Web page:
MPs say cabinet needs project management training
It’s all very well training civil servants in project management, but the ministers and permanent secretaries that make the decisions need training too.
That’s one of the conclusions of a highly critical Public Accounts Committee report, out today, into the work of the Major Projects Authority (MPA).
"There remain serious weaknesses in government’s project delivery capability,” said committee chair Margaret Hodge. “We welcome the creation of the Major Projects Leadership Academy, but the MPA needs to target top decision-makers as well as managers. This should include ministers, shadow ministers and permanent secretaries.”
Two ministers have attended half-day or full-day courses on project management run by the MPA and found it helpful, the report notes. “It would be beneficial to extend this support more widely, as it would help to develop greater awareness of project delivery issues at the highest decision-making levels in government.”
The report also says that there needs to be better planning at the outset of projects and greater transparency in decision making.
The MPA was established in March 2011 as a partnership between the Cabinet Office and the Treasury to improve project delivery across government.
In September 2013, the Government Major Projects Portfolio consisted of 199 major projects covering a wide range of activities, from transforming how departments do their work to building ships and motorways. These projects represent a considerable and rising cost to the taxpayer: the MPA reported in May 2014 that the whole-life cost of these projects was £488bn, an increase of some £134bn on the previous year.
Mrs Hodge said: "We support the work of the Major Projects Authority and welcome the progress it has made so far, but without stronger powers it is unlikely to achieve its aim of a systemic improvement in project delivery across government.”
The report says: The MPA is unlikely to achieve a systemic improvement in project management without stronger, more formal mechanisms for driving change. At present, the Treasury does take account of MPA recommendations when making spending decisions, but it is under no formal obligation to follow them. Equally, the MPA often has to rely on personal credibility and informal influence, rather than having formal mechanisms, to get its voice heard in its work with departments. For example, the MPA is helping with recruitment for leadership positions on several major projects, but only on an ad hoc basis and told us that its role is not yet ‘systematised’. This lack of formal powers reduces the influence of the MPA with the Treasury and with departments, limiting its ability to drive improvements in project management.”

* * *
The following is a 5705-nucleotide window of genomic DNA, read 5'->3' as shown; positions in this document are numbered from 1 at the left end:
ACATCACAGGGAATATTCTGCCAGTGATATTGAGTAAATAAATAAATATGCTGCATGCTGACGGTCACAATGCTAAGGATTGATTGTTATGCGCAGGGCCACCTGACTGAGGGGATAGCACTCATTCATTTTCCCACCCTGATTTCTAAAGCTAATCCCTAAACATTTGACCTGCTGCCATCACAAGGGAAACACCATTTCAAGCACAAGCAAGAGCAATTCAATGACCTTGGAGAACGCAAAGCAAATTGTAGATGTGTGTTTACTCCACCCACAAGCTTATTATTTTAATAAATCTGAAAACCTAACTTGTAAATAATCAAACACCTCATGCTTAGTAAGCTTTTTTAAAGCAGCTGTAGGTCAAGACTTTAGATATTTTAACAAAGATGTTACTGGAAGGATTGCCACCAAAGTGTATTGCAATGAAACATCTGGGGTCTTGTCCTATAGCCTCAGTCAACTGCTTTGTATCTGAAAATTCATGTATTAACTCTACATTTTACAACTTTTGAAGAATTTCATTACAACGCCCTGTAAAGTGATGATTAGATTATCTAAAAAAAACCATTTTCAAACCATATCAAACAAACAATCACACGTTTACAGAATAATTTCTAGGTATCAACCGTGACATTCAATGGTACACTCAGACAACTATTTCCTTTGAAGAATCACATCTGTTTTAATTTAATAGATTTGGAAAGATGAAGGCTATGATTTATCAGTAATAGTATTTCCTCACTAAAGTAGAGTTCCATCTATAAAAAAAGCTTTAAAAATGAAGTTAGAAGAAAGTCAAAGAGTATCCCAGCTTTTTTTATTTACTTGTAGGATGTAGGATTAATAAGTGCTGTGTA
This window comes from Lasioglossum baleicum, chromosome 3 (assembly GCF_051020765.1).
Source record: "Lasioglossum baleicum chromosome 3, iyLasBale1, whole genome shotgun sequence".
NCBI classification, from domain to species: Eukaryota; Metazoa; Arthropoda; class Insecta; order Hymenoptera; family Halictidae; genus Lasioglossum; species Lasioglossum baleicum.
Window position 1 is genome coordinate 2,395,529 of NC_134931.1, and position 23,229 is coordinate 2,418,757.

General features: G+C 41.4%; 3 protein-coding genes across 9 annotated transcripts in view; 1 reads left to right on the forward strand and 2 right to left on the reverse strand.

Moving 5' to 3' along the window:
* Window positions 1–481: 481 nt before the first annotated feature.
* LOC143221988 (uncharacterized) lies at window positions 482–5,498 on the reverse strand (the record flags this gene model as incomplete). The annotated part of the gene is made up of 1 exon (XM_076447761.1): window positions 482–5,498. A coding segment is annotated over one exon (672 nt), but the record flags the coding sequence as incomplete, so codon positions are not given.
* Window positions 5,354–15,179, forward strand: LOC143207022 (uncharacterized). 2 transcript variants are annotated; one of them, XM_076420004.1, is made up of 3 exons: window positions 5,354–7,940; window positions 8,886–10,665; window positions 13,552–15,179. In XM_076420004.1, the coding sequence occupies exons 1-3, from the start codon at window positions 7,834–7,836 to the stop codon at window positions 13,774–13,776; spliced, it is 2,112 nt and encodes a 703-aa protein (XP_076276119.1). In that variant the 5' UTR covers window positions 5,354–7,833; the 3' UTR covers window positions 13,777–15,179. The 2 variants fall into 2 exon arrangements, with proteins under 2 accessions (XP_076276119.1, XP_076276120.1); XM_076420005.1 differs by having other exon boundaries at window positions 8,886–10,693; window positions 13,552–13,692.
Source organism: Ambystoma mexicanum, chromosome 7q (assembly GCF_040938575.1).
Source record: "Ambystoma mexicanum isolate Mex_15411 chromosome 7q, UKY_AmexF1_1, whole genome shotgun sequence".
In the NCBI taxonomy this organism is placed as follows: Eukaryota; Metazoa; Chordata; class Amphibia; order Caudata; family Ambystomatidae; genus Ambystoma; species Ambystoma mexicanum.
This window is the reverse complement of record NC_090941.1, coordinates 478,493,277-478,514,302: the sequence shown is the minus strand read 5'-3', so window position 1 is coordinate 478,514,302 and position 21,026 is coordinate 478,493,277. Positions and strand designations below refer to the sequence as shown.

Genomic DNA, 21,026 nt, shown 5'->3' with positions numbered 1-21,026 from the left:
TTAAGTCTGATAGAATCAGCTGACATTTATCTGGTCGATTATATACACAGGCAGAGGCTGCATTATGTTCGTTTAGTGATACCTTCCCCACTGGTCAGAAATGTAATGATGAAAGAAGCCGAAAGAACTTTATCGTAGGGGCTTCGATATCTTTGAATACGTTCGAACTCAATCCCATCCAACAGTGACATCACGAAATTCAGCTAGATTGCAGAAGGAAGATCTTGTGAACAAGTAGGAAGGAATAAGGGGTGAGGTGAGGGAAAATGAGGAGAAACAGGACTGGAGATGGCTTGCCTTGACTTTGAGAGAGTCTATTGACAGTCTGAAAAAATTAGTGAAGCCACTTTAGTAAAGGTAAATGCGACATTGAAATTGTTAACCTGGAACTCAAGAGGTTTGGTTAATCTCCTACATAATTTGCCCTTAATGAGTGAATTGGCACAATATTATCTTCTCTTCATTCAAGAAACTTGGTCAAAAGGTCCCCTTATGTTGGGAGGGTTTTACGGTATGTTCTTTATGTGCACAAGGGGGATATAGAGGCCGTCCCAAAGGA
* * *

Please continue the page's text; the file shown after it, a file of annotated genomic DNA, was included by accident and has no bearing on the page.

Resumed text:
It recommends that the chief executive of the MPA should have a formal mechanism available to set out his or her position if politicians over-rule. “Where ministers or officials reject MPA recommendations, there should be a formal and transparent process in place to document this.”
More controversially, the committee calls for more Treasury control over major projects. “The Treasury should take ownership and responsibility for overseeing the government portfolio,” the committee suggests. “It should ensure that decisions about whether, and how, individual projects should proceed are based on each project’s impact on the total portfolio’s value and risk, and the relevant department’s delivery capability and existing portfolio of projects.”
The full report, Public Accounts Committee – 10th Report: Major Projects Authority, can be downloaded at http://www.publications.parliament.uk/pa/cm201415/cmselect/cmpubacc/147/14702.htm
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This article was published on 19 Aug 2014 (last updated on 20 Aug 2014).